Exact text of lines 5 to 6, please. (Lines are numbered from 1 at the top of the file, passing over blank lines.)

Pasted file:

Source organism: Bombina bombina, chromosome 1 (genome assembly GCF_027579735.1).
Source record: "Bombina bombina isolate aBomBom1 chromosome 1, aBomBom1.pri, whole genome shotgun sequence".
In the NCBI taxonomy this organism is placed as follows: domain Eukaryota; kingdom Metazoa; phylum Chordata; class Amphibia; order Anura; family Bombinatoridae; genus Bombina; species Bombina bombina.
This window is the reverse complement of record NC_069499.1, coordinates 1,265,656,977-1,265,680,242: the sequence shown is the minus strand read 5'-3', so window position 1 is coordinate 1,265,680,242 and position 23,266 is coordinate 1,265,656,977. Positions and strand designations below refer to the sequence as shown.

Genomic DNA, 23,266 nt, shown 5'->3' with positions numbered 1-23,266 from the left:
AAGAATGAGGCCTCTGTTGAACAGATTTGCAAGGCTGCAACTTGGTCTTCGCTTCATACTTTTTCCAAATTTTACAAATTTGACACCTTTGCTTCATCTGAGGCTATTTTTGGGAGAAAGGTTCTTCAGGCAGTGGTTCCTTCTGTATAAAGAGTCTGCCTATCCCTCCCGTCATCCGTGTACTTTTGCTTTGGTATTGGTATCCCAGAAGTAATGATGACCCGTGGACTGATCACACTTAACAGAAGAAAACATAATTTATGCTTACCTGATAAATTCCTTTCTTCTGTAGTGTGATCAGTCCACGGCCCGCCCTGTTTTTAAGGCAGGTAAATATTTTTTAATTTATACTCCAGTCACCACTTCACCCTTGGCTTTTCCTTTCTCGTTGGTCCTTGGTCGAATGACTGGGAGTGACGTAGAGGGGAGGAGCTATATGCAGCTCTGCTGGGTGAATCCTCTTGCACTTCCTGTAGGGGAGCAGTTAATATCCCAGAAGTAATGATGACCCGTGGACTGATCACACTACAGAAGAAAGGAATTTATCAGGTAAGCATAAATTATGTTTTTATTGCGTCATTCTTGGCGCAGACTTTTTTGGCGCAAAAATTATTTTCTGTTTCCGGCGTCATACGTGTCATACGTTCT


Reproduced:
Genomic DNA, 23,266 nt, shown 5'->3' with positions numbered 1-23,266 from the left:
AAGAATGAGGCCTCTGTTGAACAGATTTGCAAGGCTGCAACTTGGTCTTCGCTTCATACTTTTTCCAAATTTTACAAATTTGACACCTTTGCTTCATCTGAGGCTATTTTTGGGAGAAAGGTTCTTCAGGCAGTGGTTCCTTCTGTATAAAGAGTCTGCCTATCCCTCCCGTCATCCGTGTACTTTTGCTTTGGTATTGGTATCCCAGAAGTAATGATGACCCGTGGACTGATCACACTTAACAGAAGAAAACATAATTTATGCTTACCTGATAAATTCCTTTCTTCTGTAGTGTGATCAGTCCACGGCCCGCCCTGTTTTTAAGGCAGGTAAATATTTTTTAATTTATACTCCAGTCACCACTTCACCCTTGGCTTTTCCTTTCTCGTTGGTCCTTGGTCGAATGACTGGGAGTGACGTAGAGGGGAGGAGCTATATGCAGCTCTGCTGGGTGAATCCTCTTGCACTTCCTGTAGGGGAGCAGTTAATATCCCAGAAGTAATGATGACCCGTGGACTGATCACACTACAGAAGAAAGGAATTTATCAGGTAAGCATAAATTATGTTTTTATTGCGTCATTCTTGGCGCAGACTTTTTTGGCGCAAAAATTATTTTCTGTTTCCGGCGTCATACGTGTCATACGTTCT